“I will not go with you.” Exodus 33:3 (NIV) God brought the people out of Egypt and gathered them at Mount Sinai where He made a covenant with them. But while Moses was receiving the words of God at the top of the mountain, the people were rebelling against God...
“Come to me, all you who are weary and burdened, and I will give you rest.” Matthew 11:28 (NIV)
Notice that there is something for you to do: “Come to me.” Either you will do this, or you won’t, and Jesus says your experience depends on this.
Jesus doesn’t say, “Practice spiritual disciplines.” He was speaking to the most religious people in the world whose faith had become a burden. They were doing their best to live godly lives, but they felt crushed by their own attempts at pleasing God.
Is that you? Are you burdened by the sheer pressure of trying to live a good life? Maybe you are doing your best, but your life is a relentless treadmill and you are weary.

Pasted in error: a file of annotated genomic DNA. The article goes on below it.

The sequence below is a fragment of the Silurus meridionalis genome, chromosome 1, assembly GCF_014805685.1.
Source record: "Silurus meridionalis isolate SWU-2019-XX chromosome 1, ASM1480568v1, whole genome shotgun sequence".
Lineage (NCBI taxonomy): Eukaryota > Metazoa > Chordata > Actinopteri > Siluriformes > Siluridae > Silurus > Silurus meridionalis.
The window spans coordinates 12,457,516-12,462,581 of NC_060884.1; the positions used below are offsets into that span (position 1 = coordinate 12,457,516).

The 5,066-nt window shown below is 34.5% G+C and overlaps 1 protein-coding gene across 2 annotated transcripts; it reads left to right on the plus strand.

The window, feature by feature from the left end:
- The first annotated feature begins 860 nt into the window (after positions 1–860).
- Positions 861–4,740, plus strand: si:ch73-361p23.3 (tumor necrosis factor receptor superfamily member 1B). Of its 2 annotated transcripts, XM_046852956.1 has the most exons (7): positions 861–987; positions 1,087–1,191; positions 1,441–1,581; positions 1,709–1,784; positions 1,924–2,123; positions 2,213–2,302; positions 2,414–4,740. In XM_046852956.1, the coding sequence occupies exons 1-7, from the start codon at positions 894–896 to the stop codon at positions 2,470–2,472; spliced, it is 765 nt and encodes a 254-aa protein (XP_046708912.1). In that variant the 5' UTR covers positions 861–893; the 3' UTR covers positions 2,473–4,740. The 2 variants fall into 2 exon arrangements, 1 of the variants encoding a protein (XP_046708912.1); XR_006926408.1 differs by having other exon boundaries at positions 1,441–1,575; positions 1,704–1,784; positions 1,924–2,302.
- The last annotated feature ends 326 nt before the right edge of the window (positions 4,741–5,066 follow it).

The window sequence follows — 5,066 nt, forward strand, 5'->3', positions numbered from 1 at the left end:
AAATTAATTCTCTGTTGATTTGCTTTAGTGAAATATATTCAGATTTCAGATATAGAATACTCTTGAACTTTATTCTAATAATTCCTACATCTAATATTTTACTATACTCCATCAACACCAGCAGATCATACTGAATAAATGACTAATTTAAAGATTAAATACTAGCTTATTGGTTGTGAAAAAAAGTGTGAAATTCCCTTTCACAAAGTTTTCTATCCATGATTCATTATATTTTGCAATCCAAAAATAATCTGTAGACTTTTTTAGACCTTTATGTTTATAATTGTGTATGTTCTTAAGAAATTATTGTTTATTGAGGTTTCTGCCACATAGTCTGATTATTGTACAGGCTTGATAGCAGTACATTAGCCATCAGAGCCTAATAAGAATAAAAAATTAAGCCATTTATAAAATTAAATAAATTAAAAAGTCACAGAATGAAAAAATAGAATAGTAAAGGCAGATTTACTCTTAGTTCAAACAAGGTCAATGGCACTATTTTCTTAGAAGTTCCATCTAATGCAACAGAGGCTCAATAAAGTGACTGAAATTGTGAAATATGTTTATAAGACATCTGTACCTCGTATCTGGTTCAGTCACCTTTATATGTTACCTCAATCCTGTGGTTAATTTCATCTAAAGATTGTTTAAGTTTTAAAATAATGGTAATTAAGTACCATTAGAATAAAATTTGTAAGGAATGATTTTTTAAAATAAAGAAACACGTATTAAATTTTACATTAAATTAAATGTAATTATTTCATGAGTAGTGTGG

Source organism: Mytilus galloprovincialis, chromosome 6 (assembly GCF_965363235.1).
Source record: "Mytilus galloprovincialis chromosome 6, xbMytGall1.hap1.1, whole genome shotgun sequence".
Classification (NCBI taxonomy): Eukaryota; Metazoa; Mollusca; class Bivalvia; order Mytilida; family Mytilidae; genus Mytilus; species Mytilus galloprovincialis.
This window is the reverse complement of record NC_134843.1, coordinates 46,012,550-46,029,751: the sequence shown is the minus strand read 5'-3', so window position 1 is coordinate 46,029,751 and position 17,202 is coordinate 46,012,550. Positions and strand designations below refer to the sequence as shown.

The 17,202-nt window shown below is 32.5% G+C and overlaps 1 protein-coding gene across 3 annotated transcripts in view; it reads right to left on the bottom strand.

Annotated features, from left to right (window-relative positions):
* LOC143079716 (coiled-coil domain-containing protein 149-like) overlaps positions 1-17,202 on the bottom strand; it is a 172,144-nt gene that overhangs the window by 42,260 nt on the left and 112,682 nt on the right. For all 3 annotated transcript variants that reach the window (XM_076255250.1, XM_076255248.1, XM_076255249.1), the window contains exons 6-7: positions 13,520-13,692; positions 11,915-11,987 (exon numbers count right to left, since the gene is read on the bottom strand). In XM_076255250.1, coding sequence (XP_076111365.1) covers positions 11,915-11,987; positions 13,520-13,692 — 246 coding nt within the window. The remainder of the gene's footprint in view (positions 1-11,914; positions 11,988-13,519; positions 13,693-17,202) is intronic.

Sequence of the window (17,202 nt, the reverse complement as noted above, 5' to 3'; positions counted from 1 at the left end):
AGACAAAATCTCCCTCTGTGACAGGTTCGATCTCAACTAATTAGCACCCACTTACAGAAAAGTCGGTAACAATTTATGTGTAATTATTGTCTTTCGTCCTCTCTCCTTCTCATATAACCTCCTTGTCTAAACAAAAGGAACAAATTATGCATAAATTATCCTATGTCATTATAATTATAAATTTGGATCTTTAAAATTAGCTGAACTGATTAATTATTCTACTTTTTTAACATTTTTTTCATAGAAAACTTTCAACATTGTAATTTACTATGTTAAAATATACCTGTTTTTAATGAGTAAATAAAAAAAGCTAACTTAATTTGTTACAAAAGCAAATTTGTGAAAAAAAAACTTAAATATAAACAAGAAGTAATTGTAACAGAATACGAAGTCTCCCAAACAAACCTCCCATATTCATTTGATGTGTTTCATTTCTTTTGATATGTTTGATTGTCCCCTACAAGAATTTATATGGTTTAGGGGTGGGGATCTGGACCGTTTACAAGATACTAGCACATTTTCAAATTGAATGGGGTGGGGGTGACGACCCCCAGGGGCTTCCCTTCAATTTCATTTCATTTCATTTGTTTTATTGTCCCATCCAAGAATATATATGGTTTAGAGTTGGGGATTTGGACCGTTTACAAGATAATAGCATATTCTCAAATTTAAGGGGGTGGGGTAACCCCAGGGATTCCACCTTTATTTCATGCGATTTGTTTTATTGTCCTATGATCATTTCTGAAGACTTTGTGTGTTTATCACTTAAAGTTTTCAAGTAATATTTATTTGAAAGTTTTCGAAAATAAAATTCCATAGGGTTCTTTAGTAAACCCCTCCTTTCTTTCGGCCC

Conservative wisdom says that you find rest by living a moral, disciplined life. Liberal wisdom says that you find rest by following the impulses of your own heart. But this rests on the massive assumption that your heart knows good from evil. Follow the impulses of your own heart and your life will always be restless.
You won’t find rest in spiritual disciplines or in your heart. Jesus says, “Come to me and I will give you rest!” Why doesn’t He say, “Believe in me and I will give you rest?” The word “believe” might leave the impression that it’s all in the mind.
When Christ says, “Come to me,” He indicates that there is movement. The prodigal son was in the far country until one day he said, “I will set out and go back to my father” (Luke 15:18). That’s more than believing.
Were you under the impression that Jesus’ rest comes to you automatically, or only as a result of more effort (e.g., spiritual disciplines)?